“Every day it means something more, actually. People automatically thought, she must have not done school, or the teachers didn’t teach anything. But that wasn’t it. The meaning behind it was really a catch and me learning that when I thought I was my most wise, I was really not wise at all. And in my humility, and in those places where most people wouldn’t expect a lesson to come from, that’s where I learned so much… It’s contrary to what the world says is education, this education came from life and experience.”
Much of Hill’s solo effort was prefigured in her previous work with the Fugees (reggae samples, mellow beats, and political overtures) who, as a group, were groundbreaking in their own right, but The Miseducation is unobstructed by other voices. Like many artists who are exploring new territory, Hill pushed hip-hop further by critiquing it. She sings in the song “Superstar”:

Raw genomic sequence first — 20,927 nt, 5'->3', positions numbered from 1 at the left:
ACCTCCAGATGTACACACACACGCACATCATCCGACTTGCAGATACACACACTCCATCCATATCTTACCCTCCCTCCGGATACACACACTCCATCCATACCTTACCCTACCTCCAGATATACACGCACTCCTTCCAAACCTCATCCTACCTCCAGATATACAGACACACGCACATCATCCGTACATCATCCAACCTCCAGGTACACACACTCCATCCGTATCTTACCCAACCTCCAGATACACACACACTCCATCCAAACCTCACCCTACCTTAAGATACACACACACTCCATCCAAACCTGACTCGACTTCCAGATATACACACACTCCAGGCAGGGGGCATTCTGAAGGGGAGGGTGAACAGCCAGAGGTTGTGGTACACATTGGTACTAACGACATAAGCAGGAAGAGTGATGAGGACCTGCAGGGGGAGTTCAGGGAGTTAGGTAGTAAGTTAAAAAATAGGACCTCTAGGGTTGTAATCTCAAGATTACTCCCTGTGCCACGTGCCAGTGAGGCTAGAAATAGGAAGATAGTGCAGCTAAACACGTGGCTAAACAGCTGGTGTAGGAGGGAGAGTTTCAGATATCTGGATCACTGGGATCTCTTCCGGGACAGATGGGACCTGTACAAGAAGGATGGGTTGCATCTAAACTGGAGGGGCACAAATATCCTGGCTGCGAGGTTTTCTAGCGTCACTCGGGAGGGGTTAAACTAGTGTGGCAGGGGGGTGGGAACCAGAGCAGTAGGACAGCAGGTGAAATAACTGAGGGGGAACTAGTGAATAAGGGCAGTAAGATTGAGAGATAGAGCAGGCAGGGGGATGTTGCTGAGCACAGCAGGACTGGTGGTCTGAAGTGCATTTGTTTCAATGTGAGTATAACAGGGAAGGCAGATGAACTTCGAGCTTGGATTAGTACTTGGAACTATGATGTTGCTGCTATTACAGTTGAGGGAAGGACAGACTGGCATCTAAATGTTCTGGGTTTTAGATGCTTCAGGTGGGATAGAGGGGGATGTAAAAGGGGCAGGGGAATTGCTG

Yo hip-hop, started out in the heart
Now everybody tryin to chart
The Miseducation critiques hip-hop in both form and content. Hill raps on most of the songs but not all, and even on the rap heavy songs—“Lost Ones,” “Doo Wop (That Thing),” and “Final Hour,”—she carries a melody throughout. Therefore it’s from both within and without that she’s able to critique, with one foot in and one foot out of hip-hop. The Miseducation transcends genre by blending elements from rap, hip-hop, neo-soul, gospel, reggae, and traditional Caribbean music. No one before or since Lauryn Hill could blend these elements with as much taste and restraint.
Hill is concerned with more than the technical and personal. She is overtly spiritual. Even her most catchy songs find a way to invoke the metaphysical: